“So,” My acquaintance leaned in eagerly. “Have you kissed him yet?”
I adjusted my feet and cleared my throat. “Um, no. We’re not… doing that right now. We’re saving our first kiss for our wedding day.” It came out through gritted teeth. I didn’t want to say it. Not because I was embarrassed of it – I wasn’t. I just knew what the reaction would be.
I could see the visions passing before her eyes as her countenance changed in front of me. I knew what she was picturing: ankle length skirts, long sleeved wedding dresses, some ‘Virgin Diaries’ awkwardness that was so not me. I wanted to say, “I’m waiting – BUT I’m not who you think I am!”
My husband (‘Mr. M’) and I waited until our wedding day to kiss each other (the picture to the left is of us). Even among Christians there was a reaction of ‘I could never!’ or ‘Why would you do that?’ that was at best uncomfortable, and at worst, demeaning. The simple statement, “We’re waiting” seemed to throw us into a stereotype that I wasn’t happy to be pigeonholed within.
I chose to save my kiss for my wedding day when I was 18. But I didn’t do it because Josh Harris said so, my parents said so, or my church said so. In fact, I didn’t even choose it for spiritual reasons, at first: I simply wanted my first kiss to be as special as possible, and my wedding day seemed to fit that bill. Once I started dating, I realized my threshold for physical temptation was very low, so reserving my kiss allowed me to check my desires but also to test the motives of men who asked me out. If a man wasn’t interested in dating me after I said I wasn’t ready to kiss him, I knew he didn’t appreciate me for the right reasons, and moved on.
By the time I met my husband, however, I had been through a relationship where I’d been pressured to give of myself physically to ‘keep’ the guy I was dating. When Mr. M and I started going out, we had both kissed other people. Our relationship was a new beginning, and though we struggled at times, failed in many ways, and stumbled back to the throne of grace, our first kiss was on our wedding day – and we’re really happy it was.
We are a normal couple. We work full time jobs, wear normal clothes, have great friends, and live blessed lives. We’re not Doomsday Preppers, Quiverfull homeschoolers, or any extremist division of Christianity. But we believe that Grace necessitates a holy reaction, and saving our kiss was our way of trying to keep holiness at the center of our relationship.
The problem arises when people make saving a kiss the Holy Grail of relationships. I’ve seen it – I’ve received it in emails: “I’m a Christian and I’m saving my kiss for marriage.” As if the two go hand-in-hand.
Saving your kiss doesn’t save your soul. When girls tell me, “I’m saving my kiss” I don’t stand up and applaud. I ask them a pointed question: “Why?” How a girl answers that question determines whether I will support her decision.
Why are you saving your kiss? Is it because you read it in a book, heard it from your parents, or think it will make you look better? Those reasons have no merit in God’s eyes. Decisions of that kind should be rooted in gratitude for grace – a desire to be holy – and nothing else.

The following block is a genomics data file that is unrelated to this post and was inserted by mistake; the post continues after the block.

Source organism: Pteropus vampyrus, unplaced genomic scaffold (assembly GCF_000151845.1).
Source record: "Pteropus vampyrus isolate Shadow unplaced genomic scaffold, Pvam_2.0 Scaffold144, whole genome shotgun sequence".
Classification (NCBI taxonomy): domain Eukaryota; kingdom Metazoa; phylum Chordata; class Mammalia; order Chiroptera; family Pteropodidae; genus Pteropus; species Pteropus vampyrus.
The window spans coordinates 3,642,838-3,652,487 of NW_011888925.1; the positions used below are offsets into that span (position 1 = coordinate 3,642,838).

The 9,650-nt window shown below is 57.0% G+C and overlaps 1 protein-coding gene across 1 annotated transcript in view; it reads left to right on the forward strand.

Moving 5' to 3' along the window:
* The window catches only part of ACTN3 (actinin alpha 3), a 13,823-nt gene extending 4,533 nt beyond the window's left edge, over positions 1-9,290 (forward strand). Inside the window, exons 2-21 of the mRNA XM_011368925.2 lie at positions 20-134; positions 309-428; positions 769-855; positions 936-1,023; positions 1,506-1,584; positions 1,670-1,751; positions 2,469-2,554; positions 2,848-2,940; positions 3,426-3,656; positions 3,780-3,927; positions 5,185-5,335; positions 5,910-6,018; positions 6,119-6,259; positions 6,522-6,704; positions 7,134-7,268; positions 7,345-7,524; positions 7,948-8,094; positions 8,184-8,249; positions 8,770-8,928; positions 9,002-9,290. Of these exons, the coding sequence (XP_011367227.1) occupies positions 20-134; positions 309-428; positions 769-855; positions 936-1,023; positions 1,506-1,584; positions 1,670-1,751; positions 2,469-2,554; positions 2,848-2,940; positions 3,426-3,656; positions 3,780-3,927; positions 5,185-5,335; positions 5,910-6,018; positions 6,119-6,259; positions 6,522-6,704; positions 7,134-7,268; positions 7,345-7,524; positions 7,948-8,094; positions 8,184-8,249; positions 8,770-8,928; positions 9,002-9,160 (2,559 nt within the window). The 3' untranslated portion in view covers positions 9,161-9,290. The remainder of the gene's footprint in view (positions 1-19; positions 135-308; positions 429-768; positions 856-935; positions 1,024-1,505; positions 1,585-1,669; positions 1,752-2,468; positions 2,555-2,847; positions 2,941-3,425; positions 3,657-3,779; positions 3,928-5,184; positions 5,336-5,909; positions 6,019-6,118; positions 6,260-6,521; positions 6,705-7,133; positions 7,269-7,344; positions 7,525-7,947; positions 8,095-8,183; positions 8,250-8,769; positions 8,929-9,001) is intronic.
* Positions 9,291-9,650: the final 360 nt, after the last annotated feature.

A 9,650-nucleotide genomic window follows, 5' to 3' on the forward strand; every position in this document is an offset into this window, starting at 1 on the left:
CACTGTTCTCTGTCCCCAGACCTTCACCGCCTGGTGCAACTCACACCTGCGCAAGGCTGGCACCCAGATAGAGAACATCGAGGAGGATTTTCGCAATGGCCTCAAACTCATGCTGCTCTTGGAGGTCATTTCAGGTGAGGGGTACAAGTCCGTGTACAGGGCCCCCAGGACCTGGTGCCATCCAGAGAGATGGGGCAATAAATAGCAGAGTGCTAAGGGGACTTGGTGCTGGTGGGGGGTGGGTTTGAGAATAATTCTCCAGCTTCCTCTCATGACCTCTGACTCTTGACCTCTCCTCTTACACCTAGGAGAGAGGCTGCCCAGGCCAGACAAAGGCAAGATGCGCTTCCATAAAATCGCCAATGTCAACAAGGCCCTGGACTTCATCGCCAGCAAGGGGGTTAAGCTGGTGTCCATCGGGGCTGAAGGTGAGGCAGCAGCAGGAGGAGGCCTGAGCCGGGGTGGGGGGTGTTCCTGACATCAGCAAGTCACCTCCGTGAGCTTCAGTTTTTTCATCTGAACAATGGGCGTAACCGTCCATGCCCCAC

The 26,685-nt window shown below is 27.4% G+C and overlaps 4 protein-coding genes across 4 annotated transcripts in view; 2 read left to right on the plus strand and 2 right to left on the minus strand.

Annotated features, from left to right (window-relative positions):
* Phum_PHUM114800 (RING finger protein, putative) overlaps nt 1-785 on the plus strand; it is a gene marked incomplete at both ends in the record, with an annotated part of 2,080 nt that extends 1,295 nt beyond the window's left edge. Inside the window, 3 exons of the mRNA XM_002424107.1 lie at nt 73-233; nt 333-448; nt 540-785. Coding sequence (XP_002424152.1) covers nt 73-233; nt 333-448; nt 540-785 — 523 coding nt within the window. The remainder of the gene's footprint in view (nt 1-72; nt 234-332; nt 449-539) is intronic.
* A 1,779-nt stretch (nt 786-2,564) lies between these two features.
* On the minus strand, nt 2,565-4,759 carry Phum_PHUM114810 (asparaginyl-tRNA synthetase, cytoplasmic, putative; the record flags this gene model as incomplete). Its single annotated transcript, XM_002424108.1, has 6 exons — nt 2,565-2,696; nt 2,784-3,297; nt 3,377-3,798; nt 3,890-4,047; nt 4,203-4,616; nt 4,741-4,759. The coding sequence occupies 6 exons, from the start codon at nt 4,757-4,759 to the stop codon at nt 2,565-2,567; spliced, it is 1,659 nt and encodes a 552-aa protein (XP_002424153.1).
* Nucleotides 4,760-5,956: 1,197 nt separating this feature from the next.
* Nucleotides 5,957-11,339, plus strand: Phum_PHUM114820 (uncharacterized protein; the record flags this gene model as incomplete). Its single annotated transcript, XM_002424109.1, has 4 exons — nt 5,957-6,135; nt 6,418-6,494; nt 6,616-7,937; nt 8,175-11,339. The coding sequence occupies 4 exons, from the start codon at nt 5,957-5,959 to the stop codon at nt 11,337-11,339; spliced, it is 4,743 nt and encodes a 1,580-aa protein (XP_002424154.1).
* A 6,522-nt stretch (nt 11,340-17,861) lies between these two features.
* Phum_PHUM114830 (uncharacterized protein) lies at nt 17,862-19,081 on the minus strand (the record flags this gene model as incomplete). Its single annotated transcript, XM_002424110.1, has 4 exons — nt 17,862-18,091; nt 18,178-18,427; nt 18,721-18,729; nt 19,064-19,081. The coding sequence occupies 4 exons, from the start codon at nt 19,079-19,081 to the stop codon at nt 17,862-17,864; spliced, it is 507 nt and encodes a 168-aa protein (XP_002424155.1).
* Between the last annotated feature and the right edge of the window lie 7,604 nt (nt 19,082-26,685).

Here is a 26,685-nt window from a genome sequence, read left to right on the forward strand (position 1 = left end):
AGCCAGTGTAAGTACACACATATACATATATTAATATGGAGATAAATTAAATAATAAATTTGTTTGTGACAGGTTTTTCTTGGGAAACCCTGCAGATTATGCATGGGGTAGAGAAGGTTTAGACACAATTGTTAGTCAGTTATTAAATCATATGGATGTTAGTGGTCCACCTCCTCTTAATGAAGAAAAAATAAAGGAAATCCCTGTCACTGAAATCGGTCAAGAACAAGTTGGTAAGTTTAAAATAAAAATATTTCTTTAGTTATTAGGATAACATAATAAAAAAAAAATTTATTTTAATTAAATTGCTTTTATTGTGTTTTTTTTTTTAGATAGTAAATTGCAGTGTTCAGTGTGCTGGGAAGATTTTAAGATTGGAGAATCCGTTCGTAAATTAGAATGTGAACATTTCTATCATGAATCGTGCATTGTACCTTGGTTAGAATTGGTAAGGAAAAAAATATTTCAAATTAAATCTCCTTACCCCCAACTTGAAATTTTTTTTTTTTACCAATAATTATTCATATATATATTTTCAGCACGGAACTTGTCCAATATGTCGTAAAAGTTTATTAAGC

Conversely, kissing every guy you date doesn’t make you ‘experienced’ or somehow better than those who wait. The same arrogance that tempts those who wait tempts those who don’t. An ability to plant lips on every man who asks you out doesn’t showcase discretion or patience, nor is it necessary to quality relationship.
I’ve been on both sides of this issue and it’s time for a middle road. I believe this is an issue of balance: that saving your kiss is an individual decision each couple has to make. That said, today I’m going to dispel five myths about saving your kiss for the wedding day, because they’re false, and they need to go away.
1. It’s going to be awkward at the altar.
Many people seem terrified of kissing their partner on a stage in front of their friends and family. Perhaps they have visions of those YouTube first-kiss couples who only make YouTube because they’re just that bad. That’s not normal. If you’ve watched Gone With the Wind once, you can pull off a decent kiss on a stage.
There will always be nerves at a wedding, but if you really know and love the people you invited, there’s nothing to be afraid of. You aren’t up there to impress people. You’re up there to be a testimony to God’s love, Jesus’ grace, and the unending covenant of marriage – which, by the way, is based on sacrifice. Saving your kiss is a sacrifice. Like I mentioned in my own story, we don’t save kisses because a church told us to do so. Only choose to do it out of a desire to maintain holiness in your relationship.
If that was your motive, there is no such thing as ‘awkward’. And if you are still terrified, talk about it with your fiance.
2. It’s going to be awkward in the bedroom.
Um, false. I’d like to find the person who started this rumor and shake him.
I have met couples who made kissing a regular part of their relationship, but their wedding night was as awkward as all get out. Kissing makes no difference in how your wedding night goes: if you’re an awkward person, you’re going to be awkward no matter what.
Saving our kiss made our wedding night more exciting. The fact that everything was brand new was – pardon my frivolity – like being kids in a candy store. We had the whole shebang available to us!
Our kiss is still special to us. Not that other people lose that ‘specialness’ – but I appreciate every time I get to kiss my husband because I waited 1.5 years just to have that privilege. Just because our culture and church says it’s ‘normal’ and makes it run-of-the-mill doesn’t mean I had to buy into that ideology, and I didn’t, and I’m glad of it. Kisses should be special. Just like sex should be special.